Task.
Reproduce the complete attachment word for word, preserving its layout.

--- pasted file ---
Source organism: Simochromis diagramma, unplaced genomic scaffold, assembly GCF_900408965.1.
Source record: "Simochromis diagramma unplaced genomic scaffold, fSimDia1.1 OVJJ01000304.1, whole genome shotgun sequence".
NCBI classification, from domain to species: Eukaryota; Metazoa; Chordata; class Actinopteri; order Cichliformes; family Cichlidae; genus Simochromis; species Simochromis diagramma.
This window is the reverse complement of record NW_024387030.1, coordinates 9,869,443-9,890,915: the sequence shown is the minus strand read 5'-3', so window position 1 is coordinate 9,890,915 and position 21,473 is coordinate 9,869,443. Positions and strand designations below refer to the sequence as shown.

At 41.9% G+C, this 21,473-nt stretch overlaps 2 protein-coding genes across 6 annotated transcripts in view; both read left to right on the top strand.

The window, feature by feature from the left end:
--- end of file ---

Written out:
Source organism: Simochromis diagramma, unplaced genomic scaffold, assembly GCF_900408965.1.
Source record: "Simochromis diagramma unplaced genomic scaffold, fSimDia1.1 OVJJ01000304.1, whole genome shotgun sequence".
NCBI classification, from domain to species: Eukaryota; Metazoa; Chordata; class Actinopteri; order Cichliformes; family Cichlidae; genus Simochromis; species Simochromis diagramma.
This window is the reverse complement of record NW_024387030.1, coordinates 9,869,443-9,890,915: the sequence shown is the minus strand read 5'-3', so window position 1 is coordinate 9,890,915 and position 21,473 is coordinate 9,869,443. Positions and strand designations below refer to the sequence as shown.

At 41.9% G+C, this 21,473-nt stretch overlaps 2 protein-coding genes across 6 annotated transcripts in view; both read left to right on the top strand.

The window, feature by feature from the left end: